Generation of coal dust in central grinding plants which presently are mostly installed for firing of rotary kilns, requires an electrical energy consump­ tion of 20-24 kWh/mt, at a coal dust fineness expressed as 85- 90 % passing the 170 mesh sieve (ASTM). Additional energy is required for blowing the coal dust into the rotary kiln burner, or into the precalciner.

When sizing the mill blower it should be taken into consideration that the resistance of roller mills rises with increasing mill size. At the same grindability, and at the same particle size of the finished product, the resistance is in the range of 40- 90 mbar.

Fig. 13.3. shows a flow chart of a Loesche-mill  for drying-grinding of cement raw material. applying exit gases from a preheater  kiln. Besides regular  operation, at which the kiln exit gases pass the mill, and, if necessary, are boosted by an air heater, this arrange­ ment allows the gases to bypass the mill, and to enter the dust collector, after cooling in a spray tower. There are separate control loops for various operat­ ing conditions.


Ball race mill (Peters-mill of the Claudius Peters Joint Stock Company, Hamburg, Germany)

The cement industry employs the Peters-mill (pre­ viously called Fuller-Peters-mill) mostly for coal grinding. It is a few years now that the shockproof construction (shock resistance – 3.5 bar) of the Peters-mill was designed for coal grinding. Essen­ tially this mill consists of  the  grinding  compartment, the separator,  and the drive  machinery. The grinding compartment is formed by the grinding rings,  the lower one rotating and the upper one stationary. Adjustable steel springs or hydraulic as well as hydraulic-pneumatic  pressure  devices,  press   the upper grinding ring  against  the  grinding  balls  which are set close to each other. The grinding balls roll between the rings as in a ball bearing.

A feeder introduces the mill feed either centrally through the mill classifier or laterally through  the mill shell into the grinding compartment where cen­ trifugal force throws it underneath the grinding balls.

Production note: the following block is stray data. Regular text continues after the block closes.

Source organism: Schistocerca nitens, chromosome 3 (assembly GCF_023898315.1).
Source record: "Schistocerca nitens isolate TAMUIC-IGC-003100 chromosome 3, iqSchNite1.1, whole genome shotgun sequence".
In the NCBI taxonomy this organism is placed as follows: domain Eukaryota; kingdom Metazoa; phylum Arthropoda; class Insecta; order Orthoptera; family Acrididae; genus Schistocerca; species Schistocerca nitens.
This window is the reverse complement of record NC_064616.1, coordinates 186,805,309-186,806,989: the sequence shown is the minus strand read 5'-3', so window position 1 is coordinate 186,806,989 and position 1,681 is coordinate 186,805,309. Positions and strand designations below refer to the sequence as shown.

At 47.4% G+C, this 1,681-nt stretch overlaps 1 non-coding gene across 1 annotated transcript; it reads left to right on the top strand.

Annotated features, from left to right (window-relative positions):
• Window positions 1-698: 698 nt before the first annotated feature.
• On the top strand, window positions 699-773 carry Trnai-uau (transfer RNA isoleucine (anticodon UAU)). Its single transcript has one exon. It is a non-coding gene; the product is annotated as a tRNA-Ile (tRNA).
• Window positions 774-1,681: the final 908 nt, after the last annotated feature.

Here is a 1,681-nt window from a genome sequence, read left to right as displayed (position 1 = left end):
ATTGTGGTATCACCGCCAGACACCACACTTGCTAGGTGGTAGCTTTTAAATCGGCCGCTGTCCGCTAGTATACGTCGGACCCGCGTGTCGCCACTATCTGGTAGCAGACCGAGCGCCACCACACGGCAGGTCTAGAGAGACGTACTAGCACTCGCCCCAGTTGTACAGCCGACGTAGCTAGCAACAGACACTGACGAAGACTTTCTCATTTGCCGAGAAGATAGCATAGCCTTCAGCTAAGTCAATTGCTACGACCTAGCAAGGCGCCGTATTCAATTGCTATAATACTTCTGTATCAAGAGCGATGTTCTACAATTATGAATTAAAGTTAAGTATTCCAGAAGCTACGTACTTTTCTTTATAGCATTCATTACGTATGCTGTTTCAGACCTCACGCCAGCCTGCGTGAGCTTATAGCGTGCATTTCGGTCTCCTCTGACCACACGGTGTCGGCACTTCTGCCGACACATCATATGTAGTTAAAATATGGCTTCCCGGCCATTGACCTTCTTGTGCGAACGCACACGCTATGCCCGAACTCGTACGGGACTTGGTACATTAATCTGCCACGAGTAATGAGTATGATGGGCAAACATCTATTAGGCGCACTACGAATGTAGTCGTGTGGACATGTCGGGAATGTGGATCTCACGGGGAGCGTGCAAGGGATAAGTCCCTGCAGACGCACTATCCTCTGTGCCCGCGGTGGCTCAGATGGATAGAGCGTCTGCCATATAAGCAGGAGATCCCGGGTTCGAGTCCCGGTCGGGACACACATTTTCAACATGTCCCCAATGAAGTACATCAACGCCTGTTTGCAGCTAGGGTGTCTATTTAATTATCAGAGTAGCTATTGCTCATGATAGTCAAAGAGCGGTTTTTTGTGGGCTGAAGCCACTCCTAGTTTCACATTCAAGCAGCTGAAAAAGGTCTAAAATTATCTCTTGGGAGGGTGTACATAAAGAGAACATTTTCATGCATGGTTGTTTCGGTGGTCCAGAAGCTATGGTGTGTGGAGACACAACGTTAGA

The ground material leaves the grinding set on the periphery; here an uprising air stream lifts the mater­ial to the separator. The classifier rejects return to the grinding compartment, whereas the fines leave the mill with the air.

Wet mill feed can be dried inside the mill by applying hot air or inert gases of proper temperature. Accord­ing to manufacturer’s statements, inlet gas tempera­tures up to 400 °C are admissible with no special pre­cautions.

The Peters-mill, Type EM is supplied with high wear resistant cast steel grinding balls which are manufac­tured as hollow spheres. Depending upon the mill size, ball diameters go as high as 1250 mm.

Fig. 13.4. shows a scheme of the shock-proof design of the  Peters-mill.

Fig. 13.5. represents some of the most common system layouts of Claudius Peters coal grinding plants. Pic­ ture 1 shows a direct firing mill, picture 2 an indirect firing mill with partial flow of exhaust air being con­ veyed into the open air, picture 3 a central grinding plant with coal dust silo and Peters dust pump, gases from the heat exchanger or hot gas generators for the grinding-drying process.

Fig. 13.5.a. shows the characteristic lines of the Peters ball race mills, Type EM for coal grinding. Through­ put in t/h depending on the grindability according to Hardgrove H0 , the grinding fineness expressed as % residue on the No. 170 sieve, and the mill size .

Raymond bowl type ring mill

The Raymond bowl type ring mill [148] for coal drying-grinding is widely used  in  the  American cement industry. This mill has all  the characteristic features of the roller mills described above; it consists essentially of a replacable grinding ring, carried by a rotating grinding bowl. The grinding rollers  are pressed by springs against the grinding ring. The ring rim speed of the grinding bowl is 5.3 to 6.5 m/s.

Fig. 13.6. shows portions of grinding bowl and rollers of Raymond bowl type ring mills. Fig. 13.6.a. is a direct grinding mill with suction firing; Fig. 13.6.b. is a direct grinding bowl type ring mill with pressurized firing. The different design of grinding bowl and rollers results from the deviating lines of the hot air at pres­ surized and suction firing respectively.

The Raymond-mill grinds in conjunction with an externally adjustable classifier which permits fine­ ness changes of 20 % to 30 % on the minus 200 mesh product, i. e. approximately 65 % to 90 % minus 200 mesh. The adjustment can be made with the mill in operation. The influence of the product fineness upon the capacity of the Raymond-mill is diagrammatically shown below in Fig. 13.7.

Capacity ranges and sizes of Raymond bowl type ring mills are shown in table 13.3.1. Capacities are based on the use of coal with number 55 of the Hardgrove grindability index; the coal being pulverized to 70 % passing 200 mesh; original moisture of coal is 12 %. This table contains information on only the smallest and largest sizes of Raymond mills.


 MPS roller bowl mill (Gebr. Pfeiffer Co., Kaiserslautern,  W.-Germany)